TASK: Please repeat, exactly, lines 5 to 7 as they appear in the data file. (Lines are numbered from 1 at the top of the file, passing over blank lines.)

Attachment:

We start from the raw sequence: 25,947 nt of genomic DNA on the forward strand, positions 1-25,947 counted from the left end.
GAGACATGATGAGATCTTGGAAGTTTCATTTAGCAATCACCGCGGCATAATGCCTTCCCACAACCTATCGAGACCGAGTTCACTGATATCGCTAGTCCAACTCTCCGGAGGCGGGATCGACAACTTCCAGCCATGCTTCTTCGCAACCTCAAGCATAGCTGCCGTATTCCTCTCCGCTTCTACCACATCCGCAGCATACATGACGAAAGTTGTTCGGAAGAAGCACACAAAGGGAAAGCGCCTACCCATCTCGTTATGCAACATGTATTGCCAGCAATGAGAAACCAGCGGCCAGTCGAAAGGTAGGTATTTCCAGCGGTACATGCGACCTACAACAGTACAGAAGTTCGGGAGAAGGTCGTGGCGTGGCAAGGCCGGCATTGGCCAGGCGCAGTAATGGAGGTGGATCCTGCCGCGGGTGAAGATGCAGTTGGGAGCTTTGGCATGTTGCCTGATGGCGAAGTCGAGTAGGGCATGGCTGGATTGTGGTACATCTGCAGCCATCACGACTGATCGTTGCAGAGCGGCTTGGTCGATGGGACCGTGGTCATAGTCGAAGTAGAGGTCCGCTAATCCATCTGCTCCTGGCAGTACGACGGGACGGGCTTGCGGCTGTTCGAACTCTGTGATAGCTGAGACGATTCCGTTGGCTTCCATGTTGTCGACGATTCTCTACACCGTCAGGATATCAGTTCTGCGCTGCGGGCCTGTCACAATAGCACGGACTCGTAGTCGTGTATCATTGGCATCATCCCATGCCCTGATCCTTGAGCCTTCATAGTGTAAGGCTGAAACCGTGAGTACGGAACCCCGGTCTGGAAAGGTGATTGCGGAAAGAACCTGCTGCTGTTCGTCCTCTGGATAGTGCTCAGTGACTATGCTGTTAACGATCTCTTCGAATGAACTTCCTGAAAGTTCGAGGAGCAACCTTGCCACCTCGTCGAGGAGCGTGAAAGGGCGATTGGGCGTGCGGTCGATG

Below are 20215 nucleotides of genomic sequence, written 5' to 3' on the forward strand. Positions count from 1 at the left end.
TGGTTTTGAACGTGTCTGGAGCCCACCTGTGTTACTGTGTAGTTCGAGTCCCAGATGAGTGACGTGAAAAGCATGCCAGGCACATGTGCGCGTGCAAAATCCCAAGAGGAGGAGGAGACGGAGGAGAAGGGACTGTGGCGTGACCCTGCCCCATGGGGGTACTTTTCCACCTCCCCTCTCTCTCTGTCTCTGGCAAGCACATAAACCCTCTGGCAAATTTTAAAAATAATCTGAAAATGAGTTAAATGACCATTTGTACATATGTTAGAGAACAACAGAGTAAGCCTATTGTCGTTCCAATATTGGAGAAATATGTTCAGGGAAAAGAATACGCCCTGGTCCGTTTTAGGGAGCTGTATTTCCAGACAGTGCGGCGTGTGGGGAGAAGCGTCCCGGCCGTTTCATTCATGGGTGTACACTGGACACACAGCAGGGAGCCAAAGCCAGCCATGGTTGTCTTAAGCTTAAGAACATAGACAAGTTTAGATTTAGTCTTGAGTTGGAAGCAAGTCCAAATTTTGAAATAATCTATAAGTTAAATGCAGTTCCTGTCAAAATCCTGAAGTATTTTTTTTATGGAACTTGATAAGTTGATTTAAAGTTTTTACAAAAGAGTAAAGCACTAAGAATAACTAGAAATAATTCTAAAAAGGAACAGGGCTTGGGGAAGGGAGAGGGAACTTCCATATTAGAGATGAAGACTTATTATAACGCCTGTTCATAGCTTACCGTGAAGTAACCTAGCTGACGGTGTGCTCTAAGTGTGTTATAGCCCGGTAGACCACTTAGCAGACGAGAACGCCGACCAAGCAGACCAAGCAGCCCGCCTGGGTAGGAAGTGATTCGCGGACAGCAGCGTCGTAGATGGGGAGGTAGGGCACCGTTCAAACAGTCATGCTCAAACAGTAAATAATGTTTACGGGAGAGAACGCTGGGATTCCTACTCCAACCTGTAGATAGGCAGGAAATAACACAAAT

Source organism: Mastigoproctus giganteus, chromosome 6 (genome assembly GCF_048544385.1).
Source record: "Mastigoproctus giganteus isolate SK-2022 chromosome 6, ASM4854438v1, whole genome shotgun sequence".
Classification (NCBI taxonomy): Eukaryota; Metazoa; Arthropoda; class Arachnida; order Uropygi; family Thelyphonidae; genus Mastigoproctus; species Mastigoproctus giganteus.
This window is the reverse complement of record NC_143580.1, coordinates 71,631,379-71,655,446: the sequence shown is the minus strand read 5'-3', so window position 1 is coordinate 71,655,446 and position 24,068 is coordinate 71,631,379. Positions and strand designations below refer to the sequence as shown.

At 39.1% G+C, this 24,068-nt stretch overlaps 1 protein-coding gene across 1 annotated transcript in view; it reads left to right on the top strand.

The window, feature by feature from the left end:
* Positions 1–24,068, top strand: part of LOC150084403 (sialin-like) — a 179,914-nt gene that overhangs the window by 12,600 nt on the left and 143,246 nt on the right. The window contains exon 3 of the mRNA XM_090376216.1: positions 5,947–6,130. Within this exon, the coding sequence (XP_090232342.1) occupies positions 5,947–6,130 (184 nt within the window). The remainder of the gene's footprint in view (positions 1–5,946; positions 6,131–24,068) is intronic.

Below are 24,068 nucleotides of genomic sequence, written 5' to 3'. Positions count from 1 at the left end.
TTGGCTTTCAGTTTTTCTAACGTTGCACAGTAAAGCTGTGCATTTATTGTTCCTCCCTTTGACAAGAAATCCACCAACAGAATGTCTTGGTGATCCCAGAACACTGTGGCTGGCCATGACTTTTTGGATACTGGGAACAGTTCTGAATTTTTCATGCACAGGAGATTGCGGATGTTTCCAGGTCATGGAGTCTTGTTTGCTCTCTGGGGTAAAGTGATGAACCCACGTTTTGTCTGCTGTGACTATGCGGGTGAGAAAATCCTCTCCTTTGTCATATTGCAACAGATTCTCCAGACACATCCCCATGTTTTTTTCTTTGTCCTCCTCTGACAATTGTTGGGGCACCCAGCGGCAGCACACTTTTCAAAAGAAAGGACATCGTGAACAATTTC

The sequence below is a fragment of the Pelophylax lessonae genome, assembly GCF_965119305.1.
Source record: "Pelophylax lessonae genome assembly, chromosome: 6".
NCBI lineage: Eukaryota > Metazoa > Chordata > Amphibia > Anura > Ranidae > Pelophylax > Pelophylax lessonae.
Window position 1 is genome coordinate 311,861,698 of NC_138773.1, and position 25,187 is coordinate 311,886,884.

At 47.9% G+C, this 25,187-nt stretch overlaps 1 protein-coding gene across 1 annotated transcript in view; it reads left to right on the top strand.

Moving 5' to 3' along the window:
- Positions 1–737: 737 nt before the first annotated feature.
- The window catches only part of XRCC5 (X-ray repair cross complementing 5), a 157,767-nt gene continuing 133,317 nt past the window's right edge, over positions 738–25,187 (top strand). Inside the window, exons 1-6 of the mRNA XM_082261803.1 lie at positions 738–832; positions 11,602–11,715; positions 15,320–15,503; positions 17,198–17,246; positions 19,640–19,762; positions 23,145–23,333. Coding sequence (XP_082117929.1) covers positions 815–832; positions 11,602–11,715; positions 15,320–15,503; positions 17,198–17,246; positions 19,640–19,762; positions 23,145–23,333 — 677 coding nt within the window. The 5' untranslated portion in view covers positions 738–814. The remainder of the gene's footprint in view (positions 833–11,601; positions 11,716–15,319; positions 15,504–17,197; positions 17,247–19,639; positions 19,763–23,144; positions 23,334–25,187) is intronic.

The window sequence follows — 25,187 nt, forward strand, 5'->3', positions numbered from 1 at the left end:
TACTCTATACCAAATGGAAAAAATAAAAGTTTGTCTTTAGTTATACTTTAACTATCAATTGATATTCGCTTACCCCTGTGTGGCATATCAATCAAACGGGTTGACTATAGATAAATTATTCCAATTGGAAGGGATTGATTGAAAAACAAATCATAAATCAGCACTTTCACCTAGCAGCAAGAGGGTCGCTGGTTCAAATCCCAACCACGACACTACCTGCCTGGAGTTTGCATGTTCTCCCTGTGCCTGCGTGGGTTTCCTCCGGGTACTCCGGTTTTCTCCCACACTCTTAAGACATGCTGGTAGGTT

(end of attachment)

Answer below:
Source organism: Mastigoproctus giganteus, chromosome 6 (genome assembly GCF_048544385.1).
Source record: "Mastigoproctus giganteus isolate SK-2022 chromosome 6, ASM4854438v1, whole genome shotgun sequence".
Classification (NCBI taxonomy): Eukaryota; Metazoa; Arthropoda; class Arachnida; order Uropygi; family Thelyphonidae; genus Mastigoproctus; species Mastigoproctus giganteus.